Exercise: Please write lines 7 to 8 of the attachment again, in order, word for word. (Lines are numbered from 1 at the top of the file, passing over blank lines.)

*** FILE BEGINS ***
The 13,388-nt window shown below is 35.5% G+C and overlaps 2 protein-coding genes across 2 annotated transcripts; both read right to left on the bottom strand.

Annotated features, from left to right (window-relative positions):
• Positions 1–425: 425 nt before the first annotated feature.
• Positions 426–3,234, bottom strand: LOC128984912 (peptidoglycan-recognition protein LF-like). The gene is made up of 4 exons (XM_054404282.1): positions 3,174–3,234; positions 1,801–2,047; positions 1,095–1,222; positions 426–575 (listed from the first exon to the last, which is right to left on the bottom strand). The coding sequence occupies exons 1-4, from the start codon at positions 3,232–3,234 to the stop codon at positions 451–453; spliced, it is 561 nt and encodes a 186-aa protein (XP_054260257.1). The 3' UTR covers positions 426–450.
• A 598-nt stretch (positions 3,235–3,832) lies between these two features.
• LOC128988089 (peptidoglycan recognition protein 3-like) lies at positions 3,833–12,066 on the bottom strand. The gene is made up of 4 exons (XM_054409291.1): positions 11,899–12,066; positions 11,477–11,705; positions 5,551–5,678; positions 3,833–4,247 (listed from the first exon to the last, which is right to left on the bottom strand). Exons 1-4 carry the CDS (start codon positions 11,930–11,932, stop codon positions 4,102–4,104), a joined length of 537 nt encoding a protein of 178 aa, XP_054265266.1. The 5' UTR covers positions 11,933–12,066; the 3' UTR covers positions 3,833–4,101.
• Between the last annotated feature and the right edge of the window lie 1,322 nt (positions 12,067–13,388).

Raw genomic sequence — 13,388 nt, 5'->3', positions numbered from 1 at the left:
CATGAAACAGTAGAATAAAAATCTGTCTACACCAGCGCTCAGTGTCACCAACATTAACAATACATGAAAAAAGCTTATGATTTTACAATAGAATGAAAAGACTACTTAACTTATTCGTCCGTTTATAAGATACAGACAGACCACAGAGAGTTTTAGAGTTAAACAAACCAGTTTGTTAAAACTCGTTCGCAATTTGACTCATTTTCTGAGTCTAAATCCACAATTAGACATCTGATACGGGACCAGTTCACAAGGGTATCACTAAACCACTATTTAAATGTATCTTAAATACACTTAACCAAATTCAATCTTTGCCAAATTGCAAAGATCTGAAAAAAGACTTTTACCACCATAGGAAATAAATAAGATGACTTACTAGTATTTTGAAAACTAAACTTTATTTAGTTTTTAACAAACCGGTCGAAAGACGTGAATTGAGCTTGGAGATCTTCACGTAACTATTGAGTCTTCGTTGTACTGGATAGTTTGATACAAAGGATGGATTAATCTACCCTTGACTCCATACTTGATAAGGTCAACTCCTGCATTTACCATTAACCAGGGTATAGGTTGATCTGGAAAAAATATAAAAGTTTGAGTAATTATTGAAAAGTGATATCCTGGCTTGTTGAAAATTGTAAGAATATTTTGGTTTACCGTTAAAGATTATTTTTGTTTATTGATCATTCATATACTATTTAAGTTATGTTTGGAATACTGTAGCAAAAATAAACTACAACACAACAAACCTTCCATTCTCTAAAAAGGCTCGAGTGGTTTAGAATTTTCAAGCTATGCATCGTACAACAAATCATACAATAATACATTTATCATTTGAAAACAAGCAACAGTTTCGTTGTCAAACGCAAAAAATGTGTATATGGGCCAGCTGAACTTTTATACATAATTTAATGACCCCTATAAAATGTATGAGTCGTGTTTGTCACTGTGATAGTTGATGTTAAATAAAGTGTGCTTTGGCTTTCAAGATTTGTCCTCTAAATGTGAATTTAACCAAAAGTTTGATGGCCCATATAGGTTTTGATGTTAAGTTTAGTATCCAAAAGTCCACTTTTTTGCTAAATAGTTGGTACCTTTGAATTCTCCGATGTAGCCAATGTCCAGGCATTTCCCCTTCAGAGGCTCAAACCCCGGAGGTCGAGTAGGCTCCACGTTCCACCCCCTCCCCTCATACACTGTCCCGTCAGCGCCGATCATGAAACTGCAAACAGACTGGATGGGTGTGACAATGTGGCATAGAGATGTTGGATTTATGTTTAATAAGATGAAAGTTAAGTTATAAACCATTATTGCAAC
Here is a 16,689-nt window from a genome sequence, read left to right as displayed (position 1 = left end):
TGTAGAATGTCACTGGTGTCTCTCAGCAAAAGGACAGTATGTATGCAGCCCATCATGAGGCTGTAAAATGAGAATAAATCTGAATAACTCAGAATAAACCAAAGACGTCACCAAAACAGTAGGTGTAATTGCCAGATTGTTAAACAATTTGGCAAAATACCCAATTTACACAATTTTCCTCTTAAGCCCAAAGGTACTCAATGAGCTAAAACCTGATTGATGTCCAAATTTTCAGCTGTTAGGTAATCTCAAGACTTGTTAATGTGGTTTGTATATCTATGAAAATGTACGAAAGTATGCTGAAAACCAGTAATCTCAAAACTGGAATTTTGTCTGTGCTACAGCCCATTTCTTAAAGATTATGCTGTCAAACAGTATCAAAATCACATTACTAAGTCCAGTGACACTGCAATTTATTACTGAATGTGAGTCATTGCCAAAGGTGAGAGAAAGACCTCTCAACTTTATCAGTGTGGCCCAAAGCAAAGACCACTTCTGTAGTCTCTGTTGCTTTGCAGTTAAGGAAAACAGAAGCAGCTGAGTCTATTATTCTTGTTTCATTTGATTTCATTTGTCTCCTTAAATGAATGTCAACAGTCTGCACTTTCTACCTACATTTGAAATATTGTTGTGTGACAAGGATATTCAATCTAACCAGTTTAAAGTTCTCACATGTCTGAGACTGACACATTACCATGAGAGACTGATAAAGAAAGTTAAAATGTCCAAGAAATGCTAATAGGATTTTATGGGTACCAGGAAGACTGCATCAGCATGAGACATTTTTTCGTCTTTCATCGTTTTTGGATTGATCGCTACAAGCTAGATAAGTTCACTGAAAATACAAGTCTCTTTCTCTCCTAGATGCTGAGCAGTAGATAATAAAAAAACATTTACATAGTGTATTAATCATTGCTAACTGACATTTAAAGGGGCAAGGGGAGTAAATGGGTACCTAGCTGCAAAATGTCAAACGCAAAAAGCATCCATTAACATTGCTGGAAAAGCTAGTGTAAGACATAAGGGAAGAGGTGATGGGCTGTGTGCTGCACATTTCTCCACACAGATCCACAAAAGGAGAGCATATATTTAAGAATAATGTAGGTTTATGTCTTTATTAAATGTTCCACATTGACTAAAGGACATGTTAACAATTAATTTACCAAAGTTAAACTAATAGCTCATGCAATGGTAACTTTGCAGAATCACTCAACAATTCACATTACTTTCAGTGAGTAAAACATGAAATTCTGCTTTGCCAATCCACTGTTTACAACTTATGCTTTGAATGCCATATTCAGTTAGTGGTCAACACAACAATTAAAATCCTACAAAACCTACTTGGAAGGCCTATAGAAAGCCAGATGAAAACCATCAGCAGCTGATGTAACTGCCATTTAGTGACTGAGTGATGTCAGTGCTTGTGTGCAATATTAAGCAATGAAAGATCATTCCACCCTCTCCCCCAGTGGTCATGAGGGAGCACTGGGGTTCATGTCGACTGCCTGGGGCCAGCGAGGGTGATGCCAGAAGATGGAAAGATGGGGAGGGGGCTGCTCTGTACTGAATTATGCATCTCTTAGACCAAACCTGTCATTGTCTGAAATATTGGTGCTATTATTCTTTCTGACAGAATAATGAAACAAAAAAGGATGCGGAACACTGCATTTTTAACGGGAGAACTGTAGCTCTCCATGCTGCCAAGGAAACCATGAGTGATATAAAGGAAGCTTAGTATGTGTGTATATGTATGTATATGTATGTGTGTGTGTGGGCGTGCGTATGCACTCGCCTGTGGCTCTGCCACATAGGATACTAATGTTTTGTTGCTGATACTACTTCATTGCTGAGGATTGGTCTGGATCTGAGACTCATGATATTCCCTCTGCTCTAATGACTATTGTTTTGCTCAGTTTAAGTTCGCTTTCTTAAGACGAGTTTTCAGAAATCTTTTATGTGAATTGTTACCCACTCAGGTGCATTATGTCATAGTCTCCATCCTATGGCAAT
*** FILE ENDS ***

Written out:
• Between the last annotated feature and the right edge of the window lie 1,322 nt (positions 12,067–13,388).

Raw genomic sequence — 13,388 nt, 5'->3', positions numbered from 1 at the left: